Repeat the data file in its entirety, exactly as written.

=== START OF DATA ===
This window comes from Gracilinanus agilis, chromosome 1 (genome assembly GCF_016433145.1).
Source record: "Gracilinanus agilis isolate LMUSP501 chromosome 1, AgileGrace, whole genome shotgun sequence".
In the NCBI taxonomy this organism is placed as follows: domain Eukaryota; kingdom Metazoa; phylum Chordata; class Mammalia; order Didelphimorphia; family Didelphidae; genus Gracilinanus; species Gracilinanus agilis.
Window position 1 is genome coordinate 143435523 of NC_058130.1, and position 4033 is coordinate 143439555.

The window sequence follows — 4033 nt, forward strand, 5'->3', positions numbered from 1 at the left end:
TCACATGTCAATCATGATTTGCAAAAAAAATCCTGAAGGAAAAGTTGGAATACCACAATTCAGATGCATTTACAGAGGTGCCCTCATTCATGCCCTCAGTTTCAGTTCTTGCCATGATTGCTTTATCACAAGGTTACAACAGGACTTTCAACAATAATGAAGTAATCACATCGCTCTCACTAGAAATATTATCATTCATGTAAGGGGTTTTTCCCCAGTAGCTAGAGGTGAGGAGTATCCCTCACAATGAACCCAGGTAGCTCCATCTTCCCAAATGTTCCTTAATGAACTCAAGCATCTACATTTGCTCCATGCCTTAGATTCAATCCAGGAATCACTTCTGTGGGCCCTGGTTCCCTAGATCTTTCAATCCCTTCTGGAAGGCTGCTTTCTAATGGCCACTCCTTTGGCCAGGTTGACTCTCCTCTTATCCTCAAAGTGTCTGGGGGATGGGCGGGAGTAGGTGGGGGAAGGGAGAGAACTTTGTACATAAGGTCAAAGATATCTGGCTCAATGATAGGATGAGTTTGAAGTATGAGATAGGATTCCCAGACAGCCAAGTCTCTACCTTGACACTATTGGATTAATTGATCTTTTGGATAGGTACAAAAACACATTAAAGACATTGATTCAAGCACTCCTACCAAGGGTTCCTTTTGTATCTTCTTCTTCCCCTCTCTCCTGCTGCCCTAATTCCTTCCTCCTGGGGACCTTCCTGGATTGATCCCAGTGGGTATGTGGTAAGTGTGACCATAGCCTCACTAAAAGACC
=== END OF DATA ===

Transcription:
This window comes from Gracilinanus agilis, chromosome 1 (genome assembly GCF_016433145.1).
Source record: "Gracilinanus agilis isolate LMUSP501 chromosome 1, AgileGrace, whole genome shotgun sequence".
In the NCBI taxonomy this organism is placed as follows: domain Eukaryota; kingdom Metazoa; phylum Chordata; class Mammalia; order Didelphimorphia; family Didelphidae; genus Gracilinanus; species Gracilinanus agilis.
Window position 1 is genome coordinate 143435523 of NC_058130.1, and position 4033 is coordinate 143439555.

The window sequence follows — 4033 nt, forward strand, 5'->3', positions numbered from 1 at the left end:
TCACATGTCAATCATGATTTGCAAAAAAAATCCTGAAGGAAAAGTTGGAATACCACAATTCAGATGCATTTACAGAGGTGCCCTCATTCATGCCCTCAGTTTCAGTTCTTGCCATGATTGCTTTATCACAAGGTTACAACAGGACTTTCAACAATAATGAAGTAATCACATCGCTCTCACTAGAAATATTATCATTCATGTAAGGGGTTTTTCCCCAGTAGCTAGAGGTGAGGAGTATCCCTCACAATGAACCCAGGTAGCTCCATCTTCCCAAATGTTCCTTAATGAACTCAAGCATCTACATTTGCTCCATGCCTTAGATTCAATCCAGGAATCACTTCTGTGGGCCCTGGTTCCCTAGATCTTTCAATCCCTTCTGGAAGGCTGCTTTCTAATGGCCACTCCTTTGGCCAGGTTGACTCTCCTCTTATCCTCAAAGTGTCTGGGGGATGGGCGGGAGTAGGTGGGGGAAGGGAGAGAACTTTGTACATAAGGTCAAAGATATCTGGCTCAATGATAGGATGAGTTTGAAGTATGAGATAGGATTCCCAGACAGCCAAGTCTCTACCTTGACACTATTGGATTAATTGATCTTTTGGATAGGTACAAAAACACATTAAAGACATTGATTCAAGCACTCCTACCAAGGGTTCCTTTTGTATCTTCTTCTTCCCCTCTCTCCTGCTGCCCTAATTCCTTCCTCCTGGGGACCTTCCTGGATTGATCCCAGTGGGTATGTGGTAAGTGTGACCATAGCCTCACTAAAAGACC